If there is something anachronistic about Rachel Roy the siren-red lips; the drop-diamond earrings; the fitted, 1940s-style dress, and all this at the crack of 3 p.m. in her New York City office the designer likes it that way. "We weren't allowed to watch TV growing up," says Roy. Instead, she spent countless hours watching classic movies. "The beautiful 1940s women were a strong influence for me." Indeed, the dress Roy is wearing is from her five-year-old eponymous label, which recently received financing from Jones Apparel Group.
The fact that she likes to kick it old school has at times made things difficult for Roy. It is also the key to her success. Raised by an Indian father (who was raised Seventh-Day Adventist) and a Dutch mother in Monterey, Calif., Roy began working at age 14 folding T shirts at a gift shop, which soon led to years working at Contempo Casuals.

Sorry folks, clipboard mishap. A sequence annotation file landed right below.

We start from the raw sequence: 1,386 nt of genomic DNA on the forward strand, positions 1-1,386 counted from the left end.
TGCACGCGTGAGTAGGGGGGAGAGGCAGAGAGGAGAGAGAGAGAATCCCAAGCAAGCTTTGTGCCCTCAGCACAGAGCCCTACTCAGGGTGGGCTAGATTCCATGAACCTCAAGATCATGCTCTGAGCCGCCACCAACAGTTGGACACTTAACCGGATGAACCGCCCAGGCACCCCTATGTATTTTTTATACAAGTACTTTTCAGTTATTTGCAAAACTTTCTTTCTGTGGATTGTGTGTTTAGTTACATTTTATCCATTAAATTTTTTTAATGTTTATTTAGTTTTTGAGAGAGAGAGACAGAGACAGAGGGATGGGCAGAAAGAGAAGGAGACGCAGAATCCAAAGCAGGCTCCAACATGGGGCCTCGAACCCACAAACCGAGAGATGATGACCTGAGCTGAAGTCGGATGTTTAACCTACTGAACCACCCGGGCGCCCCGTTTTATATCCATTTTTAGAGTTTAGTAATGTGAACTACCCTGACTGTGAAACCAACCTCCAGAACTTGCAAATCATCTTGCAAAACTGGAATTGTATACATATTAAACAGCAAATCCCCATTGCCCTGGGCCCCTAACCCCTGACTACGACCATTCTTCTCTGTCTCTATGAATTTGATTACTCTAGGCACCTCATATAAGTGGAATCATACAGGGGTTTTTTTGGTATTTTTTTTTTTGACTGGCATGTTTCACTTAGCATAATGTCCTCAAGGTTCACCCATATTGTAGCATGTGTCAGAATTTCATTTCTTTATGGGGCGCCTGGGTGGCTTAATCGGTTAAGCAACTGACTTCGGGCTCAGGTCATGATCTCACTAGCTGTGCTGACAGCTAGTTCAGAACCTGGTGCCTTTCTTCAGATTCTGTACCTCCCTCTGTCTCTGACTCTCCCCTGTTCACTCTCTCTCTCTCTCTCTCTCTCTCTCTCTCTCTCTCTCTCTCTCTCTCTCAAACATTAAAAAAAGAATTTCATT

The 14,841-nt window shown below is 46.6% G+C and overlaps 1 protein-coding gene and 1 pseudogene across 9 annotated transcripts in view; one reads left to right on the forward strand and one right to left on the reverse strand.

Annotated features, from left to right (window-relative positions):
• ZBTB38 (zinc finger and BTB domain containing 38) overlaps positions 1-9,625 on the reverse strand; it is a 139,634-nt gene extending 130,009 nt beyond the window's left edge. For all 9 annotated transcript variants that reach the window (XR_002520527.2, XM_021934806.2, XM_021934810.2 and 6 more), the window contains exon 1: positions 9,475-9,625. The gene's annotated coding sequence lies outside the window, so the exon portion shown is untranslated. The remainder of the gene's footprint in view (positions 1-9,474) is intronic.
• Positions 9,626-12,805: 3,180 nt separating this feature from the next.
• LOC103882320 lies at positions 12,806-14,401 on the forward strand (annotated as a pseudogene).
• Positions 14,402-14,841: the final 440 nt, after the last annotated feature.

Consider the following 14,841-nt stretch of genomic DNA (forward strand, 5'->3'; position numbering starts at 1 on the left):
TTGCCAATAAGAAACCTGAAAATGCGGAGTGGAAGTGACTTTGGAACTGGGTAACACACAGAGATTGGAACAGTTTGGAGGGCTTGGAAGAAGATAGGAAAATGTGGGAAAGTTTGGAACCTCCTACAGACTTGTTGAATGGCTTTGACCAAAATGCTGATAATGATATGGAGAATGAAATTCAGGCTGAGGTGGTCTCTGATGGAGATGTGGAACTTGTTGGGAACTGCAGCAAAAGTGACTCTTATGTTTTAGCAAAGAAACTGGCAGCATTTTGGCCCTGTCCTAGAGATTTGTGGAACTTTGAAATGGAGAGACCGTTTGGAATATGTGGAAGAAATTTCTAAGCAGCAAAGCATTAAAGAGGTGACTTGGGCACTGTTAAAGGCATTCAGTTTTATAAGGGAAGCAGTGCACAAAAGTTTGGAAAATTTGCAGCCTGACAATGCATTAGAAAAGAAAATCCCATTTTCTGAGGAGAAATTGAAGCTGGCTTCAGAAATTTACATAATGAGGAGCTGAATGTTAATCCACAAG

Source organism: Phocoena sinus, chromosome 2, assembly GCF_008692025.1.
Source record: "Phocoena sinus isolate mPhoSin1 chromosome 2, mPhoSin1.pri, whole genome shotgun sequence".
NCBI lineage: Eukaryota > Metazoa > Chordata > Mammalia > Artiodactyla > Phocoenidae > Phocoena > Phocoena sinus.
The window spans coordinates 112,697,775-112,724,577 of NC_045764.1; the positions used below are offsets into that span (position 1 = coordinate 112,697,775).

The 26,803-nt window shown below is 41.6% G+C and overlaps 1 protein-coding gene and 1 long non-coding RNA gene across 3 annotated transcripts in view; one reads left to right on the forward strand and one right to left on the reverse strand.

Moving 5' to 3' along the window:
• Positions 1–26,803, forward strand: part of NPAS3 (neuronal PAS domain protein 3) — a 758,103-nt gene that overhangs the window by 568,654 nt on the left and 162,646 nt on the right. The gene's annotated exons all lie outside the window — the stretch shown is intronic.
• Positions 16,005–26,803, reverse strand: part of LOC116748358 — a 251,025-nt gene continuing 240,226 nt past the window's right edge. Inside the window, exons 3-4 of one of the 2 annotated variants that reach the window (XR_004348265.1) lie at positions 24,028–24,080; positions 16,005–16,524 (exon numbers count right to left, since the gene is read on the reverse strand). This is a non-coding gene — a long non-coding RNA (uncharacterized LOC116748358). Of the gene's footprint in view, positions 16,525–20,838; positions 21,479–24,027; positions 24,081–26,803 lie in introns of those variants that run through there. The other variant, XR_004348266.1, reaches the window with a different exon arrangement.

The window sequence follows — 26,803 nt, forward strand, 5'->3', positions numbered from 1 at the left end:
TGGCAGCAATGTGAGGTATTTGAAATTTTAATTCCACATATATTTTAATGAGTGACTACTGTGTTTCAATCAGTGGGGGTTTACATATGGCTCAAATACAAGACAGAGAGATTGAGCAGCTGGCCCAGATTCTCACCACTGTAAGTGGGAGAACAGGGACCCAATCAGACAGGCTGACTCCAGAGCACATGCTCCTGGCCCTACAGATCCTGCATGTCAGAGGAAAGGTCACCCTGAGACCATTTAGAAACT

After college, odd jobs styling music videos caused problems for Roy. "They wanted the women to look like ridiculous sluts, and I wanted them to look like strong, magnificent Rita Hayworths," she says.
Her task and conviction caught the attention of Jay-Z's producer, Damon Dash, who soon started Rocawear clothing, the urban label where Roy went on to work for six years, rising from intern to creative director overseeing women's and girls' products. (Roy also married Dash and had two daughters with him; she has since filed for divorce).
The designer's younger, secondary line, Rachel Rachel Roy, debuted last month at Macy's and displays her inimitable touch. "When I talk to young girls about clothes," Roy says, "I tell them to show a lot of brains."